Wednesday, May 19, 2010

Songs that Changed the Landscape of Human Thought and Understanding: Marky Mark and the Funky Bunch's "Good Vibrations"

Webster's Revised New Post-International Dictionary defines a bad introduction as one that "begins with a direct quote from this book." It also defines a vibration as an "oscillation," a "tremor," "a supernatural emanation," and "a general emotional feeling one has from another person or place." Negative vibrations include such devastating naturally occurring phenomena as unintended amplifier feedback, earthquakes, landmine explosions in war-torn countries, and a yellow sports car with unnecessary modifications filled with drunk fraternity boys throwing empty cans of Budweiser & Clamato Chelada at you. Fortunately, Marky Mark and the Funky Bunch--in one of 1991's defining musical moments--decided to focus on the positive ones in their definitive New-Jack-Ranch-House-Porch-Swing mega-hit "Good Vibrations."

Though it remains unclear exactly who The Funky Bunch are (their identities have been lost to the ravages of time), there's no doubt who "Marky" Mark Wahlberg is. Brother of the (then) more famous Donnie Wahlberg, of the influential group New Kids on the Block, Mark would go on to make a name for himself as an actor in films such as Boogie Nights, Shooter, and The Departed. But as one revisits "Good Vibrations," the listener is left to wonder if he made the wrong career choice. The song transcends all of its popular counterparts of the era, including Snap's "I've Got the Power," C+C Music Factory's "Gonna Make You Sweat," and Paula Adbul's "Straight Up"--as well as its association with NKOTB, without whom its success might not have ever happened--with this soulful combination of rap, house music, and its lyrical celebration of "good vibrations." Marky Mark's rap praises the good vibrations of house and hip-hop, not "selling out," American multiculturalism, Sunkist orange soda, positivity, and sobriety. Also, when he grunts, "Can you feel it baby?" at the beginning of the track, I've got a hunch--call me crazy--this specific "good vibration" he's talking about is sexual intercourse.

Without a doubt, Marky Mark and the Funky Bunch's "Good Vibrations" is the definitive celebration of these positive "supernatural emanations" and the "general emotional feeling[s] one has from another person or place." Its glorious pluralism, fusing Swing (he does shout "Come on swing it" multiple times in the song), the positivity hip-hop of groups like A Tribe Called Quest and De La Soul, House club music, and Soul (with its cunning sample of Loleeta Holloway's "Sweet Sensation") is a thing to behold! Marky Mark's "good vibrations" transcend nepotism and the co-optation of African American and gay male musical expression in a timeless fashion, leaving us all well-vibrated. We can feel it, Marky Mark!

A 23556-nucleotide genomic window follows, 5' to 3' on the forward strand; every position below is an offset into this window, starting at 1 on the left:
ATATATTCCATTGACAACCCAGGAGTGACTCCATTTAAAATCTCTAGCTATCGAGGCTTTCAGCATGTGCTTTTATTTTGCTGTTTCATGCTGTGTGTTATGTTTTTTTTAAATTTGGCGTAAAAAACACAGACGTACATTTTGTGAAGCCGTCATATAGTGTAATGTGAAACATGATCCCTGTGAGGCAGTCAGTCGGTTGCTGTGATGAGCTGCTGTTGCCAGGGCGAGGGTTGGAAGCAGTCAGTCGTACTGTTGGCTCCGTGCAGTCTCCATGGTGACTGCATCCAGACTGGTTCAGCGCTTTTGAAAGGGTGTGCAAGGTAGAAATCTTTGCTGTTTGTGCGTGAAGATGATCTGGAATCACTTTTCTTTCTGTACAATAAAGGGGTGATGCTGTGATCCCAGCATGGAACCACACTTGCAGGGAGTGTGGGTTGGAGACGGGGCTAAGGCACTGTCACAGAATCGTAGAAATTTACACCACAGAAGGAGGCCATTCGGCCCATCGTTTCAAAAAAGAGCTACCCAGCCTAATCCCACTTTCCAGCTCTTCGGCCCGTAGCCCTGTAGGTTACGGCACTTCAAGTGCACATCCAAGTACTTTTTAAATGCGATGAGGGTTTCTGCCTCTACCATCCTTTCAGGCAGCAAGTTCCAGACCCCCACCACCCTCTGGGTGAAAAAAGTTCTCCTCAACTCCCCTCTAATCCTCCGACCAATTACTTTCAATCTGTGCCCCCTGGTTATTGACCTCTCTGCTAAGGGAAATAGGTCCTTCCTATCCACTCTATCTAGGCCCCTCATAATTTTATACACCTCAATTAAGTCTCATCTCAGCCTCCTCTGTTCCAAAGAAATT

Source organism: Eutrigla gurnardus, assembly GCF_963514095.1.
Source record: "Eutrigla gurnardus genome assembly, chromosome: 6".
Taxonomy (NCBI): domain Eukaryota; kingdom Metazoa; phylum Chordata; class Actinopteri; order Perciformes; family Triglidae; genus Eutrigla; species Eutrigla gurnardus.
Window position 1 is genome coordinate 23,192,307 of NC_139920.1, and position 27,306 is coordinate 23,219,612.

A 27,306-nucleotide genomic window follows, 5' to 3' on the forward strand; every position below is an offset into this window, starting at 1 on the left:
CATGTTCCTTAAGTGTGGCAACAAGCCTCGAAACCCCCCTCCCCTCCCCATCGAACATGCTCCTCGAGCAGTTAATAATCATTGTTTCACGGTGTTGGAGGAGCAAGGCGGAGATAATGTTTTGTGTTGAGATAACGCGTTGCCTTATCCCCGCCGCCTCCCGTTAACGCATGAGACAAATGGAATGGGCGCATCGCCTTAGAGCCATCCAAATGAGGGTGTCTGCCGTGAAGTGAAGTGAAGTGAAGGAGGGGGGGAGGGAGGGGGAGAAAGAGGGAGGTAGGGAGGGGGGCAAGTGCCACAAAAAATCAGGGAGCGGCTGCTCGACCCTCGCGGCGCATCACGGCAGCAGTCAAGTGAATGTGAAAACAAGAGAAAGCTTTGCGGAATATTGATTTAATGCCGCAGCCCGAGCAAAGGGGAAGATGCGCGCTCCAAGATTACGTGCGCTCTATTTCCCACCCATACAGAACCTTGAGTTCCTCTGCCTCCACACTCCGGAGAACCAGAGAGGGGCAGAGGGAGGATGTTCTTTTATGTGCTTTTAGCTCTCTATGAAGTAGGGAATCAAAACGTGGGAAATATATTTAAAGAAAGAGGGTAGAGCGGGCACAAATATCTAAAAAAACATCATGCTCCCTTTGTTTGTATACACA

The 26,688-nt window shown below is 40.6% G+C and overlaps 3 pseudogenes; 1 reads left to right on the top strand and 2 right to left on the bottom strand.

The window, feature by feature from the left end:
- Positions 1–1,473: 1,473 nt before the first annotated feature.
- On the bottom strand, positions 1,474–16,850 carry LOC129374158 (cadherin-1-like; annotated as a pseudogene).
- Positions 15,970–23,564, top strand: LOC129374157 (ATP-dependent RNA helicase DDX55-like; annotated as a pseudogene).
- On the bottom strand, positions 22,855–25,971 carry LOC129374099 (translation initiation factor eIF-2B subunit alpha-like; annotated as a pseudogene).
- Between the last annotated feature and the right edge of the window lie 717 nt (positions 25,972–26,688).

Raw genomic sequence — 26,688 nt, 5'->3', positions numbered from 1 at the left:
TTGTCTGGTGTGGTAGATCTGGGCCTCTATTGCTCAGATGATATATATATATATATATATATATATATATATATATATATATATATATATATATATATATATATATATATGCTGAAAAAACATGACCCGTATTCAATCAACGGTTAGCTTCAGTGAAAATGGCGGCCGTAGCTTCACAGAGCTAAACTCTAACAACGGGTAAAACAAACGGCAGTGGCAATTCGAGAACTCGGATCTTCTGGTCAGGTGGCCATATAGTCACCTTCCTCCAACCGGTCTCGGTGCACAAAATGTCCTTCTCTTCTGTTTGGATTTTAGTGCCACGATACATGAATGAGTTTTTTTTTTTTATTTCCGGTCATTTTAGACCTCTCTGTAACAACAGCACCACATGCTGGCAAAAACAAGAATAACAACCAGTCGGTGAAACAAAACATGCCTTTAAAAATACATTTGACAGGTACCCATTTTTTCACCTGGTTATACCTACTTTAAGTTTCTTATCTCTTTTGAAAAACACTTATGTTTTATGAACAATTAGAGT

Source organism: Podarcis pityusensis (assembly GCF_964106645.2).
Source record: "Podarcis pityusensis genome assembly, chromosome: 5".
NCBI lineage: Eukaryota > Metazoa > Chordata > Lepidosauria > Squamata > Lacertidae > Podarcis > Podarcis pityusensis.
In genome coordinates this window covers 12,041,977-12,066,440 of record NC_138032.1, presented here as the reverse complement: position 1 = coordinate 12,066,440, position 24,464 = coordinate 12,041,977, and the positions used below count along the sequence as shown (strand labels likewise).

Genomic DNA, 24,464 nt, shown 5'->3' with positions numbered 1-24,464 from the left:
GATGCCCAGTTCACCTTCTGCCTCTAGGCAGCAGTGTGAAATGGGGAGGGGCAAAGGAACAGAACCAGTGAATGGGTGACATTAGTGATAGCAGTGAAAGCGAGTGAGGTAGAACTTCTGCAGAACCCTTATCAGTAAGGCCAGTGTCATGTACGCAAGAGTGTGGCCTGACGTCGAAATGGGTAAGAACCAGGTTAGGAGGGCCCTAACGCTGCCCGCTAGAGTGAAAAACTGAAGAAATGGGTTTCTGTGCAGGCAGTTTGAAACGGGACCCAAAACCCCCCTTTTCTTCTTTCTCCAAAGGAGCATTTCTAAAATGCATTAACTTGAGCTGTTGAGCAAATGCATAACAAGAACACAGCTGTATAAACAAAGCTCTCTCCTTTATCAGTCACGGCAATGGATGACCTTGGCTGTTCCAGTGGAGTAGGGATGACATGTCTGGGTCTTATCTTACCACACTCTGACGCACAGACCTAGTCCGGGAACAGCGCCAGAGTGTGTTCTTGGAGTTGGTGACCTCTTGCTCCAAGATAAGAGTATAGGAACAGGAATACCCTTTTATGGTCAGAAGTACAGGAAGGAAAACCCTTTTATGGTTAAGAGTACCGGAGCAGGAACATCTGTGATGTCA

Here's the sexy video even Alfred Hitchcock (or Brian DePalma) would be proud of:


  1. First, I'm up for any song that calls for the DJ to "break it down." This video, for sure, pays homage to the opening of Psycho. the seduction scene in The Graduate, any Rocky montage of going back to the roots, and finally, Marky Mark going all Hemingway on a mirror's ass (indeed there is a photo of Papa boxing himself in the mirror). But here, the mirror is fragmented. (Calling Lacan). But I digress. Another phenom analysis, Dr. Flota. Alas, anytime I refer to Marky Mark in class--I get blank stares. But you can be assured that every Men's Health cover photo, with men almost showing it all, owes the look to one infamous Marky Mark Calvin Klein ad. To be clear--yum.

  2. Could LL Cool J knock out Marky Mark? Would LL's mother tell him to attempt such a thing?